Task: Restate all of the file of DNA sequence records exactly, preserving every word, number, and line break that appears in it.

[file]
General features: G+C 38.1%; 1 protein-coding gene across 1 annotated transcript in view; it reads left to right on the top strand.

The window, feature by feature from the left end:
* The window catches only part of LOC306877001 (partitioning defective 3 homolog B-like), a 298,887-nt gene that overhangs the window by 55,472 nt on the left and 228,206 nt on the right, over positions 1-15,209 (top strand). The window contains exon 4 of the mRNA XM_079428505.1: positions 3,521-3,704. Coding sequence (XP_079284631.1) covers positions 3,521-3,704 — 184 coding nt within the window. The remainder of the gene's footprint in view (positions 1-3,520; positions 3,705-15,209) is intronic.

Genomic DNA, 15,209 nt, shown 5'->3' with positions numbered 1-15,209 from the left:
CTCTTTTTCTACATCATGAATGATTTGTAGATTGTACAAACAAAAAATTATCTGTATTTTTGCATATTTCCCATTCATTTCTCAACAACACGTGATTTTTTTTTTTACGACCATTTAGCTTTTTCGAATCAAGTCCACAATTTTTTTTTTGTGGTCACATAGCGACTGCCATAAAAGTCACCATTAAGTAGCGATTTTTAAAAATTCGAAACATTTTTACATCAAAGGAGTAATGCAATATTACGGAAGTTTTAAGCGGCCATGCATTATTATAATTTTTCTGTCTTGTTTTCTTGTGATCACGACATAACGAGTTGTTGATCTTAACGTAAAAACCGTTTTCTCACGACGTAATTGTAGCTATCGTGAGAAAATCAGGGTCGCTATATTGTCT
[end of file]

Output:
General features: G+C 38.1%; 1 protein-coding gene across 1 annotated transcript in view; it reads left to right on the top strand.

The window, feature by feature from the left end:
* The window catches only part of LOC306877001 (partitioning defective 3 homolog B-like), a 298,887-nt gene that overhangs the window by 55,472 nt on the left and 228,206 nt on the right, over positions 1-15,209 (top strand). The window contains exon 4 of the mRNA XM_079428505.1: positions 3,521-3,704. Coding sequence (XP_079284631.1) covers positions 3,521-3,704 — 184 coding nt within the window. The remainder of the gene's footprint in view (positions 1-3,520; positions 3,705-15,209) is intronic.

Genomic DNA, 15,209 nt, shown 5'->3' with positions numbered 1-15,209 from the left:
CTCTTTTTCTACATCATGAATGATTTGTAGATTGTACAAACAAAAAATTATCTGTATTTTTGCATATTTCCCATTCATTTCTCAACAACACGTGATTTTTTTTTTTACGACCATTTAGCTTTTTCGAATCAAGTCCACAATTTTTTTTTTGTGGTCACATAGCGACTGCCATAAAAGTCACCATTAAGTAGCGATTTTTAAAAATTCGAAACATTTTTACATCAAAGGAGTAATGCAATATTACGGAAGTTTTAAGCGGCCATGCATTATTATAATTTTTCTGTCTTGTTTTCTTGTGATCACGACATAACGAGTTGTTGATCTTAACGTAAAAACCGTTTTCTCACGACGTAATTGTAGCTATCGTGAGAAAATCAGGGTCGCTATATTGTCT